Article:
Flu vaccines cause antibodies to develop in the body that provide protection against infection with the viruses that are in the vaccine. The current supply of vaccines approved by the CDC protects against the influenza viruses that will be most common during the upcoming season. The regular trivalent vaccines protect against the three most common types of flu viruses – an influenza A (H1N1) virus, an influenza A (H3N2) virus, and an influenza B virus. There are also quadrivalent vaccines that protect against the same viruses as the trivalent vaccine plus another additional type B influenza virus.
The trivalent flu vaccines are available in a wide range of options. There are standard-dose trivalent shots that are manufactured using virus grown in eggs that can be given with a needle or with a jet injector. There is a high-dose trivalent shot that is approved for people 65 and older, a trivalent shot containing virus grown in cell culture that is approved for people 18 and older, and a recombinant trivalent shot that is egg-free which is approved for people 18 years and older. As for the quadrivalent vaccines, there is a qudrivalent flu shot that is manufactured using virus grown in eggs approved for people of different ages, an intradermal quadrivalent shot which is injected into the skin instead of the muscle and uses a much smaller needle than the regular flu shot that is approved for people 18 through 64 years of age, and a quadrivalent nasal spray vaccine that is approved for people 2 through 49 years of age.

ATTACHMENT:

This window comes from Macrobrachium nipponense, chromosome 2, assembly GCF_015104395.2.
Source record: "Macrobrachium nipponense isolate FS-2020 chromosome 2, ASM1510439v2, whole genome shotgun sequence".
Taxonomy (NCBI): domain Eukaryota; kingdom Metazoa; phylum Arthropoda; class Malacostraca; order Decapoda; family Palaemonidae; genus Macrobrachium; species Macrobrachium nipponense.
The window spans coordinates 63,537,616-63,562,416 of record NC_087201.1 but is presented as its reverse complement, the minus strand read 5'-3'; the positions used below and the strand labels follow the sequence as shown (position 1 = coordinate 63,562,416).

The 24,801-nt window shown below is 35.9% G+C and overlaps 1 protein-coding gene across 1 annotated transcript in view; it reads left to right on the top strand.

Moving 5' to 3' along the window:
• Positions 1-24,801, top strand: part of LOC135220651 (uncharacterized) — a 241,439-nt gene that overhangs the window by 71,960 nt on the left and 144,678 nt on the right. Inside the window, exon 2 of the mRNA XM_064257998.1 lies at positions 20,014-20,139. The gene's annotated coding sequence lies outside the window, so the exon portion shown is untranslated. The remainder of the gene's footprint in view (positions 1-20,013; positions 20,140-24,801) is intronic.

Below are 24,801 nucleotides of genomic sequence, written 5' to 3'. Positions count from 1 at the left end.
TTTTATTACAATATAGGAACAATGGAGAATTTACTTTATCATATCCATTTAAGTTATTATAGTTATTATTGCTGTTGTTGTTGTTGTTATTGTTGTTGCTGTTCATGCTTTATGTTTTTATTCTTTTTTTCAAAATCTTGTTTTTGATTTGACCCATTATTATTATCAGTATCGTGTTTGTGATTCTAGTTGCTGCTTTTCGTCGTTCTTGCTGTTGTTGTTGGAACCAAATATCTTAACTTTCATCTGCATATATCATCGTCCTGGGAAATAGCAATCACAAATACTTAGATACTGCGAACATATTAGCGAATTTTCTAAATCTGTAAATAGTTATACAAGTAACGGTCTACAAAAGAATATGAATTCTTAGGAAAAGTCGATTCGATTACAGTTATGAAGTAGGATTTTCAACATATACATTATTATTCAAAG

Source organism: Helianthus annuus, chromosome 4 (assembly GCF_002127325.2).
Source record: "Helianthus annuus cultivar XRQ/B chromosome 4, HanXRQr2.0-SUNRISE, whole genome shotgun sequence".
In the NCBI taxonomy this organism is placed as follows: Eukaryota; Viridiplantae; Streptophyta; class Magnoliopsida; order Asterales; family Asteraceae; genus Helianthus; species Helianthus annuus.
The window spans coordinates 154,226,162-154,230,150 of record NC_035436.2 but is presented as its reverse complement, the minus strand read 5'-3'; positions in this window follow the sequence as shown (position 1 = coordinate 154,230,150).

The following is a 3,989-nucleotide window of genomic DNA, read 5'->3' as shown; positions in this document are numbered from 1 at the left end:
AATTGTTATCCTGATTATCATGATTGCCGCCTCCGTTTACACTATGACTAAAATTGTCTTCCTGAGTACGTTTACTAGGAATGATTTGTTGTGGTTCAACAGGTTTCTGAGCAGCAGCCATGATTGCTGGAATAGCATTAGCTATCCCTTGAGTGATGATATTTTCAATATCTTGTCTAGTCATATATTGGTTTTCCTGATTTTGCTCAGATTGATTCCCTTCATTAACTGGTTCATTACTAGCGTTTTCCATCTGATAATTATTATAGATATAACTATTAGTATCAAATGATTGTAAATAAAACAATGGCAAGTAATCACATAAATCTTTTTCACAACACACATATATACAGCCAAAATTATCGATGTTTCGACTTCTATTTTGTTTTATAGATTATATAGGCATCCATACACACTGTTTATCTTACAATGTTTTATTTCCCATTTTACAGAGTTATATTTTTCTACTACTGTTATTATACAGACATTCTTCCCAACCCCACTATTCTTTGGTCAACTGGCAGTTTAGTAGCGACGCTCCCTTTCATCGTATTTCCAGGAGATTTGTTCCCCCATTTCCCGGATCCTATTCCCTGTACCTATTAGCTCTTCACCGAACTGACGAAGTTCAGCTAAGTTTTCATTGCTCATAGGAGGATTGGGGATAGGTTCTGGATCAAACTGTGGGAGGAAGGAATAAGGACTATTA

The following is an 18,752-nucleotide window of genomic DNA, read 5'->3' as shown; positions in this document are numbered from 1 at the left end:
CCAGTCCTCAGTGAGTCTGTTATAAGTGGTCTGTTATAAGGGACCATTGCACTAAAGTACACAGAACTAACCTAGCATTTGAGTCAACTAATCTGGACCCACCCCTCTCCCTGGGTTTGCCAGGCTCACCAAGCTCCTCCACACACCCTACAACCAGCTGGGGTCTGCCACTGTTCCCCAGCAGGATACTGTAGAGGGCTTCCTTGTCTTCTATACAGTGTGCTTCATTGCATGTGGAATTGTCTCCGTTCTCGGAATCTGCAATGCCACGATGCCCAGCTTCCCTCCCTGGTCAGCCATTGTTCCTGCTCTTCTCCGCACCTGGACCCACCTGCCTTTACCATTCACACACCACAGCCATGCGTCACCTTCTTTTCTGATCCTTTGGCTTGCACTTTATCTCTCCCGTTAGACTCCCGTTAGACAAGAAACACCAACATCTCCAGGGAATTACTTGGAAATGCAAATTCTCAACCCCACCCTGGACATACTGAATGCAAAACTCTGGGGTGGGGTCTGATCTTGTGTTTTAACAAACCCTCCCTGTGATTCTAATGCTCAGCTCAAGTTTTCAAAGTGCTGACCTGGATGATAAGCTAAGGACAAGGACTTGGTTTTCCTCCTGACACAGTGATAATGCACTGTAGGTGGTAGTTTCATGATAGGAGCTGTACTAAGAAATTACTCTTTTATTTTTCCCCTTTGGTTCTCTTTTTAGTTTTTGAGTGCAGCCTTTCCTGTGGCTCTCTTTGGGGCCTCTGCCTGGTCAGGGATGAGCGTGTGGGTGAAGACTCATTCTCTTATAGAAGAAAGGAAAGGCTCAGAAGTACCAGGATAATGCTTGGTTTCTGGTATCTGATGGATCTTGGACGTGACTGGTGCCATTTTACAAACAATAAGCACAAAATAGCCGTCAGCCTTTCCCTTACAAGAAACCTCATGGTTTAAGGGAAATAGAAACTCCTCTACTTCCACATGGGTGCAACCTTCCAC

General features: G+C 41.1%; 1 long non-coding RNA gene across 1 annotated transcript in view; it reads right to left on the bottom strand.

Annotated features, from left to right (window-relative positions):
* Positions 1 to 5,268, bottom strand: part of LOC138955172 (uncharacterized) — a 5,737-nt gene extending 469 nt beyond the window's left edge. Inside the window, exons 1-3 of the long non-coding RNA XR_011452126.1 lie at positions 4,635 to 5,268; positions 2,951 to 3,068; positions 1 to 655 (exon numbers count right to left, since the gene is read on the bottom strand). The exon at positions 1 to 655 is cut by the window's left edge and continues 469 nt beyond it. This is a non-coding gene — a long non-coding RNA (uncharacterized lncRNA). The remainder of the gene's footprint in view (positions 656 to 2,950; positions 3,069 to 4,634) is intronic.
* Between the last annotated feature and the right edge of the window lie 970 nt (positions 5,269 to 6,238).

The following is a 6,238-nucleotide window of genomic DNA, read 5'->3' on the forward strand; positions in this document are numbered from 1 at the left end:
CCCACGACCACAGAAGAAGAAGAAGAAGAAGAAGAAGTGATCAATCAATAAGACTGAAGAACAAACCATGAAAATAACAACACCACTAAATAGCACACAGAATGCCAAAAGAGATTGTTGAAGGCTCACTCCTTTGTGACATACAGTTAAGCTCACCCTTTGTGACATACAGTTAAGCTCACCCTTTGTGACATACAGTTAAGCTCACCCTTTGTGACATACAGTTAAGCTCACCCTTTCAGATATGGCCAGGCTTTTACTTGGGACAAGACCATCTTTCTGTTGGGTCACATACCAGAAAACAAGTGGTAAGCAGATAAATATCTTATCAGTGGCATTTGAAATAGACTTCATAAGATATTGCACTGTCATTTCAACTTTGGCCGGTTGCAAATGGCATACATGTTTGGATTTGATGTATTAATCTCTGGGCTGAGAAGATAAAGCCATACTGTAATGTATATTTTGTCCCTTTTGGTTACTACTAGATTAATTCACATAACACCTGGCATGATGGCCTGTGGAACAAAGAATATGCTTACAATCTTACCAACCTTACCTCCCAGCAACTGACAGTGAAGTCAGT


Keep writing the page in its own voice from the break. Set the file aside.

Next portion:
Different flu vaccines are approved for use in different groups of people. Factors that can determine a person’s suitability for vaccination with a particular vaccine include a person’s age, his or her current and past health condition, and any relevant allergies, including an egg allergy. Since 2010, the CDC’s Advisory Committee on Immunization Practices has been enjoining everyone in the United States six months of age and older to get a flu vaccine every season.
It’s important to note that the vaccines have to be updated every year because the flu viruses are constantly changing and mutating. The updated vaccine now in use is designed to specifically protect against the influenza viruses that CDC research says will most likely spread and cause illness during the 2015-2016 flu season. Flu vaccination is available at your doctor’s office, at your school or workplace clinics, or at the community health center. The preventive care section of your neighborhood Kroger pharmacy outlet also offers flu shots to customers even without appointments.